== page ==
Although only 15 years of age, Amelia Shadgett – known professionally as Irish Millie – is already carving out a new direction in Celtic music.

A self-professed “first-generation fiddler,” the Ontario native comes by her stage name honestly with ancestral roots in Ireland, Scotland, and Wales.

“There was nobody in my home that I could learn from,” she shares with Celtic Life International via email. “My first teacher, Sally Pirie, specialized in Old Time fiddling, so that is what I learned to play early on. Mostly these were tunes that followed the Ontario style of fiddling, with some French-Canadian tunes incorporated as well. When I was 12, I started taking lessons from Alanna Jenish, an amazing fiddle player from Oshawa. She introduced the Bluegrass style to me and helped me explore the world of Celtic music.”

Millie was inspired to pick up the fiddle after attending a summer square-dancing event with her family at Ontario’s Stoney Lake. Several noteworthy performers, including the world-renowned MacMaster and Leahy families, attended each week to perform for the dancers.

“When I was three years old, all of us kids were invited to sit on the floor in front of the stage,” she recalls. “I remember sitting next to my five-year-old brother, all sweaty from dancing ourselves silly, when Natalie MacMaster herself began to play. I had no idea who she was. I just knew that I had never heard anything like it in my three years of life.

“I jumped up to my feet and frantically looked to the back of the room for my parents,” she continues. “As my brother tugged on my hand to sit, and my mom and dad motioned for me to be quiet, I yelled at the top of my lungs ‘Mommy! Daddy! I do that! I do that!’ while pointing at my new idol.”

Three years later, she received her first fiddle. These days, she plies her trade on an Ernst Kreusler model.

“I play because I want to make beautiful music. And there are a lot of new reasons why I continue to play. One of them is the amazing relationship that I have developed with my dad, Murray. He is an occasional guitarist and started accompanying me when I was about eight. I also know that I have a gift and that I was given this gift to help others. My fiddling has helped me to raise a lot of money for cancer research, to support families who have lost a loved one or who are struggling with illness. I also like to think that my music brings joy to people, lifts folks up, and maybe even inspires them the way that Natalie’s music touched me that first day.”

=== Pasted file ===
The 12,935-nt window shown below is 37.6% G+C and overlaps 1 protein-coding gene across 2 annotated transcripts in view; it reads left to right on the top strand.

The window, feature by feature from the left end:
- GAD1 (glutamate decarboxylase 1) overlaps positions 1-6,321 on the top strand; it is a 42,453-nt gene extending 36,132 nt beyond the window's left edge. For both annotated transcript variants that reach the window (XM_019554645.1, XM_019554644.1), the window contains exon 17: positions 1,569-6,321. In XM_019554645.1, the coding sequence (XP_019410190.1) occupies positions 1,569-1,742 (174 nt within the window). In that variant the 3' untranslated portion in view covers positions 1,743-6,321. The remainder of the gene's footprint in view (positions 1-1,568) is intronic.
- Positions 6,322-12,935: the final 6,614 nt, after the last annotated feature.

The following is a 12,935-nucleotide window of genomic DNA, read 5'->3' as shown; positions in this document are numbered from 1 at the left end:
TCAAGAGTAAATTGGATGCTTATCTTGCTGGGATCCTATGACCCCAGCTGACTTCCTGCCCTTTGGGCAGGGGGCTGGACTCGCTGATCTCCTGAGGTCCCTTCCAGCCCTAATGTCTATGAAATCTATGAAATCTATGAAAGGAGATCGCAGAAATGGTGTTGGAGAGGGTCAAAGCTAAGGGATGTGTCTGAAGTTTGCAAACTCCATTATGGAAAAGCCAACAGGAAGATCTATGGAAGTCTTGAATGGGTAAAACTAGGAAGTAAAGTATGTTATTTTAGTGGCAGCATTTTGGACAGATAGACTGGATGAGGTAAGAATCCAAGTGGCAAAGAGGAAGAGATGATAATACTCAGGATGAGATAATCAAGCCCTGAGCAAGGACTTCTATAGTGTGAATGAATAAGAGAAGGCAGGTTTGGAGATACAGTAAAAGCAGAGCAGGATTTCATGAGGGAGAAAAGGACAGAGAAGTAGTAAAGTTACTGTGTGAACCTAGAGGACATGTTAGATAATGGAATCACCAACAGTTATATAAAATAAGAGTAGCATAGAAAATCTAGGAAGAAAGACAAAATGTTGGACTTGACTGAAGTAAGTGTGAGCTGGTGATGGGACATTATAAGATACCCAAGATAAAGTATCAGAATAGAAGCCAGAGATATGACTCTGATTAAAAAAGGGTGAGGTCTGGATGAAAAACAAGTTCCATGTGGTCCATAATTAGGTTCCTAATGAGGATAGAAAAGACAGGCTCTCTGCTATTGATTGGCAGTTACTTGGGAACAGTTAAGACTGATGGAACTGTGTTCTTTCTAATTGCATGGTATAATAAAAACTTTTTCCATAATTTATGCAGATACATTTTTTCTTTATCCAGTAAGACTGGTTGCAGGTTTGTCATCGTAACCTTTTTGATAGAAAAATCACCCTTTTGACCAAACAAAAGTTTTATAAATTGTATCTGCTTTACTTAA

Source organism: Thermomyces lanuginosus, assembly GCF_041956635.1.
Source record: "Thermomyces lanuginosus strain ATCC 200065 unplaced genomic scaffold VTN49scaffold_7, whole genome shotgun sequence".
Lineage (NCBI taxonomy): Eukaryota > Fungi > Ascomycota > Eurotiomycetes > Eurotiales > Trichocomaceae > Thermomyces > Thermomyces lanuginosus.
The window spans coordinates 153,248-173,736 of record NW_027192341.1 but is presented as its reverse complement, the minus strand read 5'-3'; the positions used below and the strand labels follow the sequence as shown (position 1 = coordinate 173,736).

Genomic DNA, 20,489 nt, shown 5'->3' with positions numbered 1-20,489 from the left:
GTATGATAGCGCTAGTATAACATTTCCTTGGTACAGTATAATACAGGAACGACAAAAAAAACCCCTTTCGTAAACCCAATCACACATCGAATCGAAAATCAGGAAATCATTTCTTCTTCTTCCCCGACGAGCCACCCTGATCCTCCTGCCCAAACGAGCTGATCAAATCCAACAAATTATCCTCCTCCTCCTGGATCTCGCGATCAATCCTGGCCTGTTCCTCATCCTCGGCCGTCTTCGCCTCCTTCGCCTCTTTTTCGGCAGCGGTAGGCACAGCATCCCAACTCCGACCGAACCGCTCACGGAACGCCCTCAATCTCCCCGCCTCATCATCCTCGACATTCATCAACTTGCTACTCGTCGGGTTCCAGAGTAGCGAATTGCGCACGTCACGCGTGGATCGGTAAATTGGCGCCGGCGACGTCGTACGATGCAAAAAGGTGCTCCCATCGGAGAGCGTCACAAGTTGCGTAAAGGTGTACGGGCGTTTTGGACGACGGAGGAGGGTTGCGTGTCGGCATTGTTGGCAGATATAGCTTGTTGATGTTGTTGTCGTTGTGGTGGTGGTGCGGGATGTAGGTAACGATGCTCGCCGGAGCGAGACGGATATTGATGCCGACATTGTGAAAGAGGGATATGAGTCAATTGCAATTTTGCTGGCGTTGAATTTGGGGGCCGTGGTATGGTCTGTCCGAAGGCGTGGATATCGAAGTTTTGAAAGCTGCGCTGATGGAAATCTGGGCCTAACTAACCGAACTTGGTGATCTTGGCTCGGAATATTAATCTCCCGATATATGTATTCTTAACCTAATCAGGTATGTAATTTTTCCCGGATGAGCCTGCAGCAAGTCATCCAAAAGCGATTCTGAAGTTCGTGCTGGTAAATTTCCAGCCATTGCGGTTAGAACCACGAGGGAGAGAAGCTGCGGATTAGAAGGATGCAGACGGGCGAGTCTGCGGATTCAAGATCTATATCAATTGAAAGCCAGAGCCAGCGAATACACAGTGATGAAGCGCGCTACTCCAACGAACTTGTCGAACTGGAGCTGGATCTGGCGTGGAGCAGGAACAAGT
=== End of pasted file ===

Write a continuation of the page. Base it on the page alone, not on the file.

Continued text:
Millie released her debut recording Thirteen last year, and the album has earned her a nomination for Young Performer of the Year at this year’s Canadian Folk Music Awards.

She notes that the 11-track recording – and her overall musical style – honors the traditional tunes while adding her own personal style.

“I take these tunes and tell my own story with them. It may just be adding ornaments or a cool tag ending but I really enjoy making tunes my own. I am creative when it comes to sound and do not take a traditional approach with regard to playing and writing songs. I think that my sound is unique to me.”

She believes that young people are still very interested in fiddling and Celtic music.

“I think my journey, arriving at this style of music and this instrument might be a bit unique, yes, but there are tons of kids who are playing fiddle. The music camps I have attended (Leahy Music Camp and Rollo Bay Fiddle Camp) are filled with folks of all ages, but many of them are kids learning to play.”

Millie will be busy for the remainder of 2022. In addition to attending the Canadian Folk Music Awards this spring, she will also be touring Denmark through the month of August.

“I am also hoping to record my second album with a bunch of new and different tracks that I have been working on over the last year.”